OKLAHOMA CITY — The bribery trial of former state Rep. Randy Terrill is to begin its second week Monday in Oklahoma County District Court.
Terrill, a Republican from Moore, is charged with offering to set up former Democratic state Sen. Debbe Leftwich with an $80,000-a-year job at the state medical examiner’s office in exchange for Leftwich, D-Oklahoma City, agreeing not to run for re-election in 2010 so that a Republican colleague of Terrill’s could run for the seat.
Leftwich is scheduled to go on trial in December.
Terrill, 44, and Leftwich, 62, both maintain their innocence.
Each faces up to two years in prison and a $1,000 fine if convicted of their roles in the alleged scheme.
Phone calls to prosecution and defense attorneys Sunday were not returned.
Prosecution witnesses have included former Democratic Gov. Brad Henry, who testified last week that he vetoed both a bill to create the state job and a separate measure to divert $90,000 to the agency. He said he did so after hearing rumors that the job had been created for Leftwich and learning that District Attorney David Prater had launched an investigation into the alleged scheme. Henry said he was disappointed to veto the bill creating the job because it contained other changes that were needed to improve the medical examiner’s office.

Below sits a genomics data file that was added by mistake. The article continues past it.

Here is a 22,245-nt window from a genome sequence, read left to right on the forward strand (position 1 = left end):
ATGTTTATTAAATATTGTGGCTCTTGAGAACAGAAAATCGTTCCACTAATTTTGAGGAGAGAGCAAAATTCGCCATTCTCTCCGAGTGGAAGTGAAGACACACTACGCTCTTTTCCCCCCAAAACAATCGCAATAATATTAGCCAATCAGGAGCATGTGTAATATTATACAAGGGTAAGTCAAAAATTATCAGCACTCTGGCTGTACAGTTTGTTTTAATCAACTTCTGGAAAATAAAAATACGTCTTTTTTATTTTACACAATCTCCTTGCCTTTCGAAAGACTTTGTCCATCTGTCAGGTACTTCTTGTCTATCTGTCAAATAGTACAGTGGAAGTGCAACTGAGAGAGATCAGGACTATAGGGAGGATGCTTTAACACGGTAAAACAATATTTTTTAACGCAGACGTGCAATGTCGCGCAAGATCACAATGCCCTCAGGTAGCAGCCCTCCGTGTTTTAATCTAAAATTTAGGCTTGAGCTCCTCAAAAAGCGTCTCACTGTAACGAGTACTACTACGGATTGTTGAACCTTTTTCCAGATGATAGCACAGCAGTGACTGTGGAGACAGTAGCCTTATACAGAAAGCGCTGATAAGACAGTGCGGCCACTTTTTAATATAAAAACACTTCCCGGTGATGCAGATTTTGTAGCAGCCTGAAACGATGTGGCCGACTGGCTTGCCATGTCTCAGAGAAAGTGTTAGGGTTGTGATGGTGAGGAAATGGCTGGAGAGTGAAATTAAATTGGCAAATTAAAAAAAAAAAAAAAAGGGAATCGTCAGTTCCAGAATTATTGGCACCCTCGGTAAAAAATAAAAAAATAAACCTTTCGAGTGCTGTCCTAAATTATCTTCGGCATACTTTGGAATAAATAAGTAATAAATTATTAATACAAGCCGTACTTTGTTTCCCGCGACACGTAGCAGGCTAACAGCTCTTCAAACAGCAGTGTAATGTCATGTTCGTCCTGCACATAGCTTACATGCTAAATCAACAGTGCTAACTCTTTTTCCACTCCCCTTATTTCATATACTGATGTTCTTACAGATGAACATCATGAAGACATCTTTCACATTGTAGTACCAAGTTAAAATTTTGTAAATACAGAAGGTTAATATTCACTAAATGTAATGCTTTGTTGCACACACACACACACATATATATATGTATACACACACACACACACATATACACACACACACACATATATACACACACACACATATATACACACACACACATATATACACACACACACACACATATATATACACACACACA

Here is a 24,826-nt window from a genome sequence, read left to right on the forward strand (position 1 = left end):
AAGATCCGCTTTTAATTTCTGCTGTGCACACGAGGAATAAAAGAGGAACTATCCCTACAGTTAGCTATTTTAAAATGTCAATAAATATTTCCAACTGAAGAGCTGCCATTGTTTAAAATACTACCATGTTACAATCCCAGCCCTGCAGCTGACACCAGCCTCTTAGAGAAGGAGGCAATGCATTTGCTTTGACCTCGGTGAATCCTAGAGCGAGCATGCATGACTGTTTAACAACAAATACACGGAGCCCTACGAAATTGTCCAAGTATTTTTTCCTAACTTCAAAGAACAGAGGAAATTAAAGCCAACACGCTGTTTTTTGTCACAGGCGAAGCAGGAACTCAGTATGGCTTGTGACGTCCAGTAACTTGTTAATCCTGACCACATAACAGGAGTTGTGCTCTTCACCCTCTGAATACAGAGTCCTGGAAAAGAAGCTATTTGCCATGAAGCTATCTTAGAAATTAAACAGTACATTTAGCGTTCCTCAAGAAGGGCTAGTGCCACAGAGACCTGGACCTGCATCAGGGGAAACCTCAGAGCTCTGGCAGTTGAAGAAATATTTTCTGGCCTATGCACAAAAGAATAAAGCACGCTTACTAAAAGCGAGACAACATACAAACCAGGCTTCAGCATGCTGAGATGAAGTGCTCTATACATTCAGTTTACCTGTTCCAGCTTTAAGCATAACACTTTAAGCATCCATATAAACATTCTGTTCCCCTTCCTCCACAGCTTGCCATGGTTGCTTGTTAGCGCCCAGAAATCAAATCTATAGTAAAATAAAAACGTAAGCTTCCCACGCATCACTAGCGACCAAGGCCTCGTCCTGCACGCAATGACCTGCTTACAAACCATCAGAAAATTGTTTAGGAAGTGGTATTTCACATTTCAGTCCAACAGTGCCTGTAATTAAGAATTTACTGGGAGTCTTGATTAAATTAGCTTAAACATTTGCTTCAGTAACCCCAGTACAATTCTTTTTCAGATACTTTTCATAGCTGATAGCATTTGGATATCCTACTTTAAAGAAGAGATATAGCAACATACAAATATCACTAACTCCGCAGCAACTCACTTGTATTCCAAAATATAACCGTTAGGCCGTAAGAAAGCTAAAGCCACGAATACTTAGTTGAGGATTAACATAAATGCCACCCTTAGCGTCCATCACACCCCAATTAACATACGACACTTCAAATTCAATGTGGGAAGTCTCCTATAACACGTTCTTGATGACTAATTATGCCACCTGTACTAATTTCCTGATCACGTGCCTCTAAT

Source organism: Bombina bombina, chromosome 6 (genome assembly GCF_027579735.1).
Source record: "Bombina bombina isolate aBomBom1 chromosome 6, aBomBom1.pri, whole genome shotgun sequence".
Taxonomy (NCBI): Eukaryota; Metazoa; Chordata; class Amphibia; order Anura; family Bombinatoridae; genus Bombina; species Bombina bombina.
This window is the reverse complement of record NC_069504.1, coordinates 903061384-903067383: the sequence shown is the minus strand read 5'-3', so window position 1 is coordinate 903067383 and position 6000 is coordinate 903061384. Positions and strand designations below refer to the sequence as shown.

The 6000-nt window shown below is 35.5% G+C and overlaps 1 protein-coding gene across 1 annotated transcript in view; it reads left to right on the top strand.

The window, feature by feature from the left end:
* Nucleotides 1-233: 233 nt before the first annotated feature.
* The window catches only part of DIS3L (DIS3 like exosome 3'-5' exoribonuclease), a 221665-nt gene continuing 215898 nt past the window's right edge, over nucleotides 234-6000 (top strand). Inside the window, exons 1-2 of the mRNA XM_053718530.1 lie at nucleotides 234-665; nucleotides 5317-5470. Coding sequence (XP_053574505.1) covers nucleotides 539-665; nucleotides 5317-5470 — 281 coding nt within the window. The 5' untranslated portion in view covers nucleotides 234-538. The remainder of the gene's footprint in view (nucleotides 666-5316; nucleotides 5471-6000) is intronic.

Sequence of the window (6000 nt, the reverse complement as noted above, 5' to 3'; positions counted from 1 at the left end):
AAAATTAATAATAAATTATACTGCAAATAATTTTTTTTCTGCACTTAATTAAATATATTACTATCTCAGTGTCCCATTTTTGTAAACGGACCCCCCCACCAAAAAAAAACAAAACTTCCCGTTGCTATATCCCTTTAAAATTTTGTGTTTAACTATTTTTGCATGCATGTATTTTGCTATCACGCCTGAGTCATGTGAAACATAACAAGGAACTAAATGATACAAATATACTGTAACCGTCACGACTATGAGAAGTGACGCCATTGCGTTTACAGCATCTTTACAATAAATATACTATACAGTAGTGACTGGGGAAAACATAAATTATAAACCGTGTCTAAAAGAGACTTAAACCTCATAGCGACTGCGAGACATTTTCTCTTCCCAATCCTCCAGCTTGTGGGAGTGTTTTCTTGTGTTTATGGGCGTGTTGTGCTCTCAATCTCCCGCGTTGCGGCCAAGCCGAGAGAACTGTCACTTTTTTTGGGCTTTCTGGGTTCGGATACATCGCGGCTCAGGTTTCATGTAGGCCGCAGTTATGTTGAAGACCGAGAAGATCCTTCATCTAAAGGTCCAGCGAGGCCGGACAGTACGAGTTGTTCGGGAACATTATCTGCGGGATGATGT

“I didn’t veto the bill lightly,” Henry said. “We needed those reforms.”
On cross-examination, Henry, who described both former lawmakers as friends, said that while he heard rumors that the job was created for Leftwich, he had no way of knowing if that was true.
“I don’t know if there’s one ounce of truth to that,” Henry said.
Prosecutors allege Terrill masterminded the scheme so that Republican Rep. Mike Christian of Oklahoma City could seek Leftwich’s seat in south Oklahoma City.
“It centered around power, control, influence, manipulation,” Assistant District Attorney Jimmy Harmon told jurors during his opening statement.
Christian said he had intended to run for Leftwich’s seat whether she sought re-election or not, but decided not to run after learning of the bribery probe. He instead ran for re-election and won.
Defense attorney Chris Eulberg said the prosecution’s case involves “smoke and mirrors” and that Terrill was a hard-working legislator who sought to improve the medical examiner’s office.